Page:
The final guidance, entitled the “Facility Definition Under Section 503B of the Federal Food, Drug, and Cosmetic Act,” also aims to provide transparency to patients and healthcare providers about the standards under which compounded drugs are made.
“While it may seem like a simple matter of semantics, determining whether an entity involved in compounding human drugs meets the definition of an outsourcing facility is a key element of advancing our policy with respect to compounding,” said US Food and Drug Administration (FDA) Commissioner Scott Gottlieb in a statement.
“The new policy is designed to address any ambiguity around how to define the physical features and operations of outsourcing facilities, so that they’ll know what requirements they are subject to regarding product quality," he explained. "In this way, health care providers and patients will also know the standards under which the compounded drugs they purchase are made.”
In the guidance, the FDA explains that 503A establishment compounding drugs pursuant to patient-specific prescriptions may be located near or in the same building as the outsourcing facility provided that they are completely separate.
Boundaries between the section 503A establishment and outsourcing facility should be clear and feature permanent physical barriers, such as walls or locked doors, and the two operations should not share rooms, equipment, supplies, or pass-through openings. Labeling should also clearly identify the compounder who produced the drug.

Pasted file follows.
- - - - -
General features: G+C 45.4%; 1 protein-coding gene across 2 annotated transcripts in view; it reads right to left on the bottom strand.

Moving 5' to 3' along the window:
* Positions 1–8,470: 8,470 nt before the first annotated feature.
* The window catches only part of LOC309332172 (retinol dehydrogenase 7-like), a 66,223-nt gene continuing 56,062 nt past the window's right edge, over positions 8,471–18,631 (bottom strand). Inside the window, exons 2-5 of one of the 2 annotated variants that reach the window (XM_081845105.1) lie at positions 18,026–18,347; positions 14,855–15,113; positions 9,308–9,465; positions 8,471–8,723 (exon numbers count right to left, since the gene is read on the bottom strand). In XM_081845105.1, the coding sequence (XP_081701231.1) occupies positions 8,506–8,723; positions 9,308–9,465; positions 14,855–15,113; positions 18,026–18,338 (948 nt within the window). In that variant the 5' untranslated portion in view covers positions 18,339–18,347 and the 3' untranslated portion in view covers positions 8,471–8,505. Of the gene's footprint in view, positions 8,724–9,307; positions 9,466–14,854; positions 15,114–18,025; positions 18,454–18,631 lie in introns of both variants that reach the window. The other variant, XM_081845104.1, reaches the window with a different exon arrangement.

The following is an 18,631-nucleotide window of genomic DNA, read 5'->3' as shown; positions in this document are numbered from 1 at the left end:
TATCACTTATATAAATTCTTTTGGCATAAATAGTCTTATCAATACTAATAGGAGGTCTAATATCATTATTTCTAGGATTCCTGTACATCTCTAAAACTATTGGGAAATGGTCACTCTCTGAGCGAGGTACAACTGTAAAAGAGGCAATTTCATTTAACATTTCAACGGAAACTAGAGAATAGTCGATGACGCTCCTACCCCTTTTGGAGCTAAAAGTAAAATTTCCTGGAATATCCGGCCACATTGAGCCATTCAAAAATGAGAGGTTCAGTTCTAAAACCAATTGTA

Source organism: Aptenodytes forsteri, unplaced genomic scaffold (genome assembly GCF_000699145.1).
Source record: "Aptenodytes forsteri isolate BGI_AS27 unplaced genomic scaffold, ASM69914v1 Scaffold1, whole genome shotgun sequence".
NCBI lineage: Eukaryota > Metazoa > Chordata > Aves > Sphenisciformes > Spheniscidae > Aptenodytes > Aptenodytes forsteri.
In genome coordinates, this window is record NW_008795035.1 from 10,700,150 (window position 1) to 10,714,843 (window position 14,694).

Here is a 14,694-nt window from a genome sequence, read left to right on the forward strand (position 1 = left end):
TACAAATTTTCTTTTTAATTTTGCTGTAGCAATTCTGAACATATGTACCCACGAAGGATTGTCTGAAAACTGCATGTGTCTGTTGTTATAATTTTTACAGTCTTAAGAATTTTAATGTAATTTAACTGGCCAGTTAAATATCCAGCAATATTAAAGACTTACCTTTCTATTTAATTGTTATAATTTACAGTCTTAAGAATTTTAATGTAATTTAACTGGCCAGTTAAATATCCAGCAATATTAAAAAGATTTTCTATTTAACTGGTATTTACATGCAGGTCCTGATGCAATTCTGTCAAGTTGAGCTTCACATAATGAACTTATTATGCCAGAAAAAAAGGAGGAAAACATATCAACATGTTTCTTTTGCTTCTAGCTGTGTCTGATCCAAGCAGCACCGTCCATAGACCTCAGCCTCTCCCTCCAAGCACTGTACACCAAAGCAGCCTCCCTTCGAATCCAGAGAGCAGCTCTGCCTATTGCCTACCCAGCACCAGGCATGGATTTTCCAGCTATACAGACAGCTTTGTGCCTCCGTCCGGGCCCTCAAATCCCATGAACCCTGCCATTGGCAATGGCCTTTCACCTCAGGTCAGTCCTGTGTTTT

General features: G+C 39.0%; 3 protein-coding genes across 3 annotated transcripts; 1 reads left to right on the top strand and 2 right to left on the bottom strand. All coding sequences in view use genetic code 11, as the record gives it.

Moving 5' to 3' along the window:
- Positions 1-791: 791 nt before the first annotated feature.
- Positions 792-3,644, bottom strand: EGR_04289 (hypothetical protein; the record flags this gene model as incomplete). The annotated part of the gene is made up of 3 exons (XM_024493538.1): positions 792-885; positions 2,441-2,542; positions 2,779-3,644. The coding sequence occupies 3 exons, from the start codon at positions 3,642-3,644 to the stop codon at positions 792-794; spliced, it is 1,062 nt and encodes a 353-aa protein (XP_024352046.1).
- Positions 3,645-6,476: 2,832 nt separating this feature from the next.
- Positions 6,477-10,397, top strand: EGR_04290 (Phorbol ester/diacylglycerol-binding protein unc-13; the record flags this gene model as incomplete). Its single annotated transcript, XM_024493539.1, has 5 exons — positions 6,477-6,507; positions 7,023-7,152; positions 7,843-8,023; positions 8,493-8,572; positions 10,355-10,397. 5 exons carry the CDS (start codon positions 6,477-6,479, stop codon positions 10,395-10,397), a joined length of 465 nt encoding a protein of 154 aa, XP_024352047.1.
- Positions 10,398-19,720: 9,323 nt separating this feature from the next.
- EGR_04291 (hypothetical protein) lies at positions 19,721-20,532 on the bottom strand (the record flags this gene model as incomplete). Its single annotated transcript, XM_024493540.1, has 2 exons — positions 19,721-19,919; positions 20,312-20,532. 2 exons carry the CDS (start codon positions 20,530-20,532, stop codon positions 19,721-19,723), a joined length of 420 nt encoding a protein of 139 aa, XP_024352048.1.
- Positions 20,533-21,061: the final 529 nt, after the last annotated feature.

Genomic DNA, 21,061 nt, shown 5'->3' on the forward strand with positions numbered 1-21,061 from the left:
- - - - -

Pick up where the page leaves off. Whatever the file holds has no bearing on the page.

The guidance also reminds industry and stakeholders that all drug products compounded in an outsourcing facility are regulated under section 503B and subject to Current Good Manufacturing Practice (CGMP) requirements.
For example, questions about whether compounding pursuant to patient-specific prescriptions under section 503A can occur in a separate suite adjacent to, but within the same building as, the outsourcing facility or within the outsourcing facility itself.
Having a clear, accurate understanding of the policy is important to manufacturers because drugs compounded in outsourcing facilities must meet CGMP requirements in order to ensure the quality of the drugs. An important distinction is made, however, with drugs compounded pursuant to patient-specific prescriptions under section 503A as are exempt from cGMP requirements.
Answering important questions about these distinctions provide much-needed clarity to the to stakeholders about the production standards that apply to their drugs as well as healthcare professionals about the level of quality assurances associated with the compounded drugs they are providing to patients.